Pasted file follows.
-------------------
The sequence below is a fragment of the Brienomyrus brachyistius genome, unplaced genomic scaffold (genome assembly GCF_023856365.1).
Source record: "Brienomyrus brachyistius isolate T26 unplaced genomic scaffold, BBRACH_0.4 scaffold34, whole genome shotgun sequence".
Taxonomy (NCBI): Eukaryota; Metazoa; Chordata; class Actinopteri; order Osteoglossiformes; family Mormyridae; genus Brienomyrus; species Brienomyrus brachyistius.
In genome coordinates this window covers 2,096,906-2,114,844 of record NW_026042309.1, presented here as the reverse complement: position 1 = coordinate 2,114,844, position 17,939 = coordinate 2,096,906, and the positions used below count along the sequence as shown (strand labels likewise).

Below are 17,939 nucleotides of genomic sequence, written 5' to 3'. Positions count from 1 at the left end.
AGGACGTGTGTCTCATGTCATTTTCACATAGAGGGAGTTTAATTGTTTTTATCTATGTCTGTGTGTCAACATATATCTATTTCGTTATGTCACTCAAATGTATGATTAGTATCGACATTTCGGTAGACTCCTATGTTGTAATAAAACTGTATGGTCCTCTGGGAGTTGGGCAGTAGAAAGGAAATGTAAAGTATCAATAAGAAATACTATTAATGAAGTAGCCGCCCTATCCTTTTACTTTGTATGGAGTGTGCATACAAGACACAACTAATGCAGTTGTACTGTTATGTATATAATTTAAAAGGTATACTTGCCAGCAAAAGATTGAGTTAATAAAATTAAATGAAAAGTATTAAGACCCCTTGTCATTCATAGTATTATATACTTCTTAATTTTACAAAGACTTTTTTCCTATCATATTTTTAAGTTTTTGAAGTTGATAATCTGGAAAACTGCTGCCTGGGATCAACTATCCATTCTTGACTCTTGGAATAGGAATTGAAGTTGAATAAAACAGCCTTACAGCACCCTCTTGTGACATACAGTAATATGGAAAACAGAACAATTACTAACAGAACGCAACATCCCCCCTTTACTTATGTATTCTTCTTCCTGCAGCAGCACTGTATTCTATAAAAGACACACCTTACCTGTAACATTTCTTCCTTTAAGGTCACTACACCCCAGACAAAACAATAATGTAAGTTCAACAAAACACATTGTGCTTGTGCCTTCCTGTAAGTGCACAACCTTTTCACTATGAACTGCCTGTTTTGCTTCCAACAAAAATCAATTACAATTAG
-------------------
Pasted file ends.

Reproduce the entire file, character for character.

The sequence below is a fragment of the Brienomyrus brachyistius genome, unplaced genomic scaffold (genome assembly GCF_023856365.1).
Source record: "Brienomyrus brachyistius isolate T26 unplaced genomic scaffold, BBRACH_0.4 scaffold34, whole genome shotgun sequence".
Taxonomy (NCBI): Eukaryota; Metazoa; Chordata; class Actinopteri; order Osteoglossiformes; family Mormyridae; genus Brienomyrus; species Brienomyrus brachyistius.
In genome coordinates this window covers 2,096,906-2,114,844 of record NW_026042309.1, presented here as the reverse complement: position 1 = coordinate 2,114,844, position 17,939 = coordinate 2,096,906, and the positions used below count along the sequence as shown (strand labels likewise).

Below are 17,939 nucleotides of genomic sequence, written 5' to 3'. Positions count from 1 at the left end.
AGGACGTGTGTCTCATGTCATTTTCACATAGAGGGAGTTTAATTGTTTTTATCTATGTCTGTGTGTCAACATATATCTATTTCGTTATGTCACTCAAATGTATGATTAGTATCGACATTTCGGTAGACTCCTATGTTGTAATAAAACTGTATGGTCCTCTGGGAGTTGGGCAGTAGAAAGGAAATGTAAAGTATCAATAAGAAATACTATTAATGAAGTAGCCGCCCTATCCTTTTACTTTGTATGGAGTGTGCATACAAGACACAACTAATGCAGTTGTACTGTTATGTATATAATTTAAAAGGTATACTTGCCAGCAAAAGATTGAGTTAATAAAATTAAATGAAAAGTATTAAGACCCCTTGTCATTCATAGTATTATATACTTCTTAATTTTACAAAGACTTTTTTCCTATCATATTTTTAAGTTTTTGAAGTTGATAATCTGGAAAACTGCTGCCTGGGATCAACTATCCATTCTTGACTCTTGGAATAGGAATTGAAGTTGAATAAAACAGCCTTACAGCACCCTCTTGTGACATACAGTAATATGGAAAACAGAACAATTACTAACAGAACGCAACATCCCCCCTTTACTTATGTATTCTTCTTCCTGCAGCAGCACTGTATTCTATAAAAGACACACCTTACCTGTAACATTTCTTCCTTTAAGGTCACTACACCCCAGACAAAACAATAATGTAAGTTCAACAAAACACATTGTGCTTGTGCCTTCCTGTAAGTGCACAACCTTTTCACTATGAACTGCCTGTTTTGCTTCCAACAAAAATCAATTACAATTAG